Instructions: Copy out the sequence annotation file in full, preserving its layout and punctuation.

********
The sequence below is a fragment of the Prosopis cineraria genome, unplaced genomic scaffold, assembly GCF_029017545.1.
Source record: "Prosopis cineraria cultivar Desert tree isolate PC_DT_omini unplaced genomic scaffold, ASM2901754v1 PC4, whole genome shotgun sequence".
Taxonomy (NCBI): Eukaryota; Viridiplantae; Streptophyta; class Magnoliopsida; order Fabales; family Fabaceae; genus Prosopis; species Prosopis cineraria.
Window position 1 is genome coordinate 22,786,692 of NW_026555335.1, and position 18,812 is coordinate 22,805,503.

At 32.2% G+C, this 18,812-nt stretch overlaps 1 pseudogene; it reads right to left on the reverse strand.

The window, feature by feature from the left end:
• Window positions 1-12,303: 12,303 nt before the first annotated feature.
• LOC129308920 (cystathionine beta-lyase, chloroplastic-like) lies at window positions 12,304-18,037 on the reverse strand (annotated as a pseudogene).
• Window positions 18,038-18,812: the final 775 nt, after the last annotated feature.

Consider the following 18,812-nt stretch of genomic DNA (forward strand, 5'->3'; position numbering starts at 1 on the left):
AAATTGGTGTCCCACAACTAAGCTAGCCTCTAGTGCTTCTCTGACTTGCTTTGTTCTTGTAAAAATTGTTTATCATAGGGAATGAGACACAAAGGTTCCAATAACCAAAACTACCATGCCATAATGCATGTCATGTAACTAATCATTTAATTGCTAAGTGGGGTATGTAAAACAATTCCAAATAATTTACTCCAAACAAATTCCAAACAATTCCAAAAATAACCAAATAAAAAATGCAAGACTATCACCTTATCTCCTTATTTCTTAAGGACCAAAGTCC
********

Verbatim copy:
The sequence below is a fragment of the Prosopis cineraria genome, unplaced genomic scaffold, assembly GCF_029017545.1.
Source record: "Prosopis cineraria cultivar Desert tree isolate PC_DT_omini unplaced genomic scaffold, ASM2901754v1 PC4, whole genome shotgun sequence".
Taxonomy (NCBI): Eukaryota; Viridiplantae; Streptophyta; class Magnoliopsida; order Fabales; family Fabaceae; genus Prosopis; species Prosopis cineraria.
Window position 1 is genome coordinate 22,786,692 of NW_026555335.1, and position 18,812 is coordinate 22,805,503.

At 32.2% G+C, this 18,812-nt stretch overlaps 1 pseudogene; it reads right to left on the reverse strand.

The window, feature by feature from the left end:
• Window positions 1-12,303: 12,303 nt before the first annotated feature.
• LOC129308920 (cystathionine beta-lyase, chloroplastic-like) lies at window positions 12,304-18,037 on the reverse strand (annotated as a pseudogene).
• Window positions 18,038-18,812: the final 775 nt, after the last annotated feature.

Consider the following 18,812-nt stretch of genomic DNA (forward strand, 5'->3'; position numbering starts at 1 on the left):
AAATTGGTGTCCCACAACTAAGCTAGCCTCTAGTGCTTCTCTGACTTGCTTTGTTCTTGTAAAAATTGTTTATCATAGGGAATGAGACACAAAGGTTCCAATAACCAAAACTACCATGCCATAATGCATGTCATGTAACTAATCATTTAATTGCTAAGTGGGGTATGTAAAACAATTCCAAATAATTTACTCCAAACAAATTCCAAACAATTCCAAAAATAACCAAATAAAAAATGCAAGACTATCACCTTATCTCCTTATTTCTTAAGGACCAAAGTCC